"The Scarlet Letter," by Nathaniel Hawthorne, is a novel in which a lonely woman, Hester Prynne, commits adultery with a preacher, Reverend Dimmesdale, while her husband is away. When leaders of the village learn of Hester's sin they punish her by forcing her to wear the letter "A" on her chest at all times so that everyone will know that she is an adulterer. Despite our initial negative perception of Hester, Hawthorne is able to adjust how we view Hester by incorporating times when the true symbolization of the "A" is positive. Hawthorne also allows the reader to analyze how Hester is able to further develop the meaning of the "A" by allowing us to compare her to Mr. Dimmesdale who, unlike Hester, only experiences the negative effects of the "A". In The Scarlet Letter, the "A" is intended to be a symbol of shame, but instead it gradually shifts to represent the fact that Hester is an asset to society because she exemplifies the only way how society can better itself: by accepting and learning from its mistakes.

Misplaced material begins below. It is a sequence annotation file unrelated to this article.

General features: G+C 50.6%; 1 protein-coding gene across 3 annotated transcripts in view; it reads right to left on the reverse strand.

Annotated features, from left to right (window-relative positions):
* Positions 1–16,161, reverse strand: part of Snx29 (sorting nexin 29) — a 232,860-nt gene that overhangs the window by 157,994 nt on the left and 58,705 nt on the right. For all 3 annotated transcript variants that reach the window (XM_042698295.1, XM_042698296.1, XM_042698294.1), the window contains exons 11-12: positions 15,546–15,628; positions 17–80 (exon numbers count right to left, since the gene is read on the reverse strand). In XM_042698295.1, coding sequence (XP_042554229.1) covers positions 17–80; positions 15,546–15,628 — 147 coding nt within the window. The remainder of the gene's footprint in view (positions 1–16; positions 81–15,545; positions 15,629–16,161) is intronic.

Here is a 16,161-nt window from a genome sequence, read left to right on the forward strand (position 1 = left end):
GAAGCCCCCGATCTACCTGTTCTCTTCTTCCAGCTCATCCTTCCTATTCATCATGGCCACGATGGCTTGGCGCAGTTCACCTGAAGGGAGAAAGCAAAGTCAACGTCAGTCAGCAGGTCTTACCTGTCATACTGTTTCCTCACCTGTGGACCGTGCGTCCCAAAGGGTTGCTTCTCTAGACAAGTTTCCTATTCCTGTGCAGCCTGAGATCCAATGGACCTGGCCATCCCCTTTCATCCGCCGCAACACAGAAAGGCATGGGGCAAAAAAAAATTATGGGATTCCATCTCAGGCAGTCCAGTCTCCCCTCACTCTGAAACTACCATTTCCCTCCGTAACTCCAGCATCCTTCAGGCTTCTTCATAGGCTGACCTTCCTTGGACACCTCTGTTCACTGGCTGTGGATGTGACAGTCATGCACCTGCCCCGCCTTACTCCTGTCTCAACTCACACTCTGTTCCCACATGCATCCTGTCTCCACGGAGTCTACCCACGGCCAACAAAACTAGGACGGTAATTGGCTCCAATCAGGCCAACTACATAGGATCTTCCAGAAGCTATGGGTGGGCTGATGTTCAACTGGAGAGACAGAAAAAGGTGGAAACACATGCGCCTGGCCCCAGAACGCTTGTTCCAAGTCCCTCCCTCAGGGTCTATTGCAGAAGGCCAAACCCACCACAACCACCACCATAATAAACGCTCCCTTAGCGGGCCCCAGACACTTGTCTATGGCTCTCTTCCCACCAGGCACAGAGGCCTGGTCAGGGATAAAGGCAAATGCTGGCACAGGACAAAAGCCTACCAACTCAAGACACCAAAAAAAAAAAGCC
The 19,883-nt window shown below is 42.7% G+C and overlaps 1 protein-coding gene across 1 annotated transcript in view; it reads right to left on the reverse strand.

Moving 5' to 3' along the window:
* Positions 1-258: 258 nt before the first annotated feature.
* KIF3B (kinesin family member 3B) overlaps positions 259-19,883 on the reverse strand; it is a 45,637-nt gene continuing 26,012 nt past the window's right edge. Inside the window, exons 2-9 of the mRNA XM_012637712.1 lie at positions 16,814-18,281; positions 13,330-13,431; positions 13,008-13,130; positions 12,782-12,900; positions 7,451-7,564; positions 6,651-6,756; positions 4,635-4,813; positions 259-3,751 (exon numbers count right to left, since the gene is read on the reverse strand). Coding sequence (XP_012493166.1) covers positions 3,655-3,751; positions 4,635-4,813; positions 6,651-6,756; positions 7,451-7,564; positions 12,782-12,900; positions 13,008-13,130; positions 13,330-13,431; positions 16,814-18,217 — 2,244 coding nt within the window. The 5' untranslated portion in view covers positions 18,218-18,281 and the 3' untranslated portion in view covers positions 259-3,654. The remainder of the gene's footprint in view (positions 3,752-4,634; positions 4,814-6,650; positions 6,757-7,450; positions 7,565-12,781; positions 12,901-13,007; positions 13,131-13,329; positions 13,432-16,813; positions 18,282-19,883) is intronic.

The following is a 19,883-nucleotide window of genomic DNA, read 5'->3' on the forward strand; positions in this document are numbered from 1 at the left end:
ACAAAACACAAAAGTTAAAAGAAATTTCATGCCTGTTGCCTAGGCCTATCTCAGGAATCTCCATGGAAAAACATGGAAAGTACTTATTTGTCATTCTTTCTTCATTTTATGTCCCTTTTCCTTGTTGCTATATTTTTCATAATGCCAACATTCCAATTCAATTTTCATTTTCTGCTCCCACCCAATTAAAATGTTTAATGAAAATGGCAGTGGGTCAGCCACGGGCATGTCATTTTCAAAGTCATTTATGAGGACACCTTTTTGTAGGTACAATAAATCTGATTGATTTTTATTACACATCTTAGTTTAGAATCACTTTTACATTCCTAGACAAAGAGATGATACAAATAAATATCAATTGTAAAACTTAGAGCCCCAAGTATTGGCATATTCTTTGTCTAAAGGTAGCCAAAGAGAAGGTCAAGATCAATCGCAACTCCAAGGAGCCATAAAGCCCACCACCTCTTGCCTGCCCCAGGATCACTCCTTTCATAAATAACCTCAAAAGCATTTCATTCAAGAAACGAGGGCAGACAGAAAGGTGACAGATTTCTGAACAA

The reason why Hester is able to flourish after her considerable punishment is that she is able to come to peace with it and accept that she has made a mistake. Hester demonstrates an understanding of her sin when she approaches Roger Chillingworth, her husband, to admit that she sinned by sleeping with Reverend Dimmesdale, and asks for his forgiveness. After Chillingworth mentions to Hester that the magistrates are considering allowing Hester to remove the scarlet letter Hester responds, "It lies not in the pleasure of the magistrates to take off the badge Were I worthy to be quit of it, it would fall away of its own nature, or be transformed into something that should speak a different purport" (Hawthorne, 110). By Hester clearly articulating to Chillingworth that the magistrates are unable to judge weather or not the "A' should be removed demonstrates the fact that Hester notices that her sin does not concern her and the magistrates, but instead her and God.